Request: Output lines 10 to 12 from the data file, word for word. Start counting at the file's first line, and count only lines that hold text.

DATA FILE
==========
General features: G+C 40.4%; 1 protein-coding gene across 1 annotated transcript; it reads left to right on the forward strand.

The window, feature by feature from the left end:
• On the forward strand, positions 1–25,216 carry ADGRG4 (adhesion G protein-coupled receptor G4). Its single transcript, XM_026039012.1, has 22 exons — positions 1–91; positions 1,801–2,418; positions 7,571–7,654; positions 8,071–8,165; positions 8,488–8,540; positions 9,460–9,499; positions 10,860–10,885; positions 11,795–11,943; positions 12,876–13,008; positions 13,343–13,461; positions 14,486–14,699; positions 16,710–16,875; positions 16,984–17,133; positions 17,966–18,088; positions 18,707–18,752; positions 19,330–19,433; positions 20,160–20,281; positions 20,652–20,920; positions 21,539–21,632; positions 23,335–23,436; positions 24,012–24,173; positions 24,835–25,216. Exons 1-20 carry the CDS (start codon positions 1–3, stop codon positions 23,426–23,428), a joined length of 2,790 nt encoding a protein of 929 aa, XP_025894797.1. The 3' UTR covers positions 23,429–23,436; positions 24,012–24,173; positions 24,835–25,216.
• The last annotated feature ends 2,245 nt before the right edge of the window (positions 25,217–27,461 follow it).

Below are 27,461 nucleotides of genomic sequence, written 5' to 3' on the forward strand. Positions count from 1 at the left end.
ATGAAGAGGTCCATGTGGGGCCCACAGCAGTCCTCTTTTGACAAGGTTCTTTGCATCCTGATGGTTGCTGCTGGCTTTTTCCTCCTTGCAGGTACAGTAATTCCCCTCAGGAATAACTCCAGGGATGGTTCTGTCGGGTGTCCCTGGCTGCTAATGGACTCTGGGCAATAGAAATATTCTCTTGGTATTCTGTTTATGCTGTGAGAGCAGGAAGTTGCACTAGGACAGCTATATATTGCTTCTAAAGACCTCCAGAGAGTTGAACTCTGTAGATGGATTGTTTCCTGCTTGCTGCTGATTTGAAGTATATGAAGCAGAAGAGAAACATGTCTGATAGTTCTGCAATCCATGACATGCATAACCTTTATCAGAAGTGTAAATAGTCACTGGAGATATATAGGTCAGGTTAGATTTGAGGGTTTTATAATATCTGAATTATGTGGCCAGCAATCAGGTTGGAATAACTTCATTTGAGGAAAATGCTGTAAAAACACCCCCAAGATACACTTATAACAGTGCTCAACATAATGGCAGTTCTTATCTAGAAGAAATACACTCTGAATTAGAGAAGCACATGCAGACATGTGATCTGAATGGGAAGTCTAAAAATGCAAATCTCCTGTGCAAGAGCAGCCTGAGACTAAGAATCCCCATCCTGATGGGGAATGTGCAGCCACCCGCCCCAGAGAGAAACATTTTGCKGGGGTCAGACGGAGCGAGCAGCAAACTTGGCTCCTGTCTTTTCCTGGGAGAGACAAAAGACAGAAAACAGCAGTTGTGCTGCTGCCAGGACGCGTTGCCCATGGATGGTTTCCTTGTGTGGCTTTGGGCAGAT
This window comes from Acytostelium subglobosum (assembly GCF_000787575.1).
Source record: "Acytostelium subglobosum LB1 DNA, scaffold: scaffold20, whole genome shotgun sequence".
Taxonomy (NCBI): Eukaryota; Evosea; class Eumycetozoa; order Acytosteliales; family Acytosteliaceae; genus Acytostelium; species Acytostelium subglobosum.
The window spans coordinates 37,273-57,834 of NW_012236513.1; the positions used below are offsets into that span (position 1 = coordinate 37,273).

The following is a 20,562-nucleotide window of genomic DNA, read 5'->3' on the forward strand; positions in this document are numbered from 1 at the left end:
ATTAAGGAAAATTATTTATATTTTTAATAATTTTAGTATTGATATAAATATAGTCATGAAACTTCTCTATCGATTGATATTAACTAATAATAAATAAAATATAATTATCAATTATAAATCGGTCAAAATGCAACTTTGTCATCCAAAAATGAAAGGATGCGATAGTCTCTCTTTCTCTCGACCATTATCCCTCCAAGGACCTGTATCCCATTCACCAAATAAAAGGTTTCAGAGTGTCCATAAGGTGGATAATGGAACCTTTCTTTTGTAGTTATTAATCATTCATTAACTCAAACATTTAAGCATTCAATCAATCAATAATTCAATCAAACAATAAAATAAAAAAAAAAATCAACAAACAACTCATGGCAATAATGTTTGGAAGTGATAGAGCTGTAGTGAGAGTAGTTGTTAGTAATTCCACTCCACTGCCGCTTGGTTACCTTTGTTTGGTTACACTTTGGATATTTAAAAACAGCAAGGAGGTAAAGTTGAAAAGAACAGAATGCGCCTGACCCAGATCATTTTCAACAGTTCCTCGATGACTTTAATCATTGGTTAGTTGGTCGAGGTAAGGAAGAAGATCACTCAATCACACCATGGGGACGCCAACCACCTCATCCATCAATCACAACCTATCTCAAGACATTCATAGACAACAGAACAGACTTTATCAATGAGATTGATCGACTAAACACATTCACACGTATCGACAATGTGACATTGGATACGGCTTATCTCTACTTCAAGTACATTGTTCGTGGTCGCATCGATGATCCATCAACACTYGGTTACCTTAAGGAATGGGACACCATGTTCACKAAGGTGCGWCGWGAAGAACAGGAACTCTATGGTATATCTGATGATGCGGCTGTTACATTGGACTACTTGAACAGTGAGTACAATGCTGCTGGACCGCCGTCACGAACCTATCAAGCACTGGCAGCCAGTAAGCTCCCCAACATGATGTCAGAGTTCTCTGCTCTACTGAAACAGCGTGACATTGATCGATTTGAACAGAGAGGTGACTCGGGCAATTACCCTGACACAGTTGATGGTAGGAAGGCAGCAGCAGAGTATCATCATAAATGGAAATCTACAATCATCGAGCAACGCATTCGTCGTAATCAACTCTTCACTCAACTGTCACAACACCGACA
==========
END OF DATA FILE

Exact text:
The window spans coordinates 37,273-57,834 of NW_012236513.1; the positions used below are offsets into that span (position 1 = coordinate 37,273).

The following is a 20,562-nucleotide window of genomic DNA, read 5'->3' on the forward strand; positions in this document are numbered from 1 at the left end:
ATTAAGGAAAATTATTTATATTTTTAATAATTTTAGTATTGATATAAATATAGTCATGAAACTTCTCTATCGATTGATATTAACTAATAATAAATAAAATATAATTATCAATTATAAATCGGTCAAAATGCAACTTTGTCATCCAAAAATGAAAGGATGCGATAGTCTCTCTTTCTCTCGACCATTATCCCTCCAAGGACCTGTATCCCATTCACCAAATAAAAGGTTTCAGAGTGTCCATAAGGTGGATAATGGAACCTTTCTTTTGTAGTTATTAATCATTCATTAACTCAAACATTTAAGCATTCAATCAATCAATAATTCAATCAAACAATAAAATAAAAAAAAAAATCAACAAACAACTCATGGCAATAATGTTTGGAAGTGATAGAGCTGTAGTGAGAGTAGTTGTTAGTAATTCCACTCCACTGCCGCTTGGTTACCTTTGTTTGGTTACACTTTGGATATTTAAAAACAGCAAGGAGGTAAAGTTGAAAAGAACAGAATGCGCCTGACCCAGATCATTTTCAACAGTTCCTCGATGACTTTAATCATTGGTTAGTTGGTCGAGGTAAGGAAGAAGATCACTCAATCACACCATGGGGACGCCAACCACCTCATCCATCAATCACAACCTATCTCAAGACATTCATAGACAACAGAACAGACTTTATCAATGAGATTGATCGACTAAACACATTCACACGTATCGACAATGTGACATTGGATACGGCTTATCTCTACTTCAAGTACATTGTTCGTGGTCGCATCGATGATCCATCAACACTYGGTTACCTTAAGGAATGGGACACCATGTTCACKAAGGTGCGWCGWGAAGAACAGGAACTCTATGGTATATCTGATGATGCGGCTGTTACATTGGACTACTTGAACAGTGAGTACAATGCTGCTGGACCGCCGTCACGAACCTATCAAGCACTGGCAGCCAGTAAGCTCCCCAACATGATGTCAGAGTTCTCTGCTCTACTGAAACAGCGTGACATTGATCGATTTGAACAGAGAGGTGACTCGGGCAATTACCCTGACACAGTTGATGGTAGGAAGGCAGCAGCAGAGTATCATCATAAATGGAAATCTACAATCATCGAGCAACGCATTCGTCGTAATCAACTCTTCACTCAACTGTCACAACACCGACA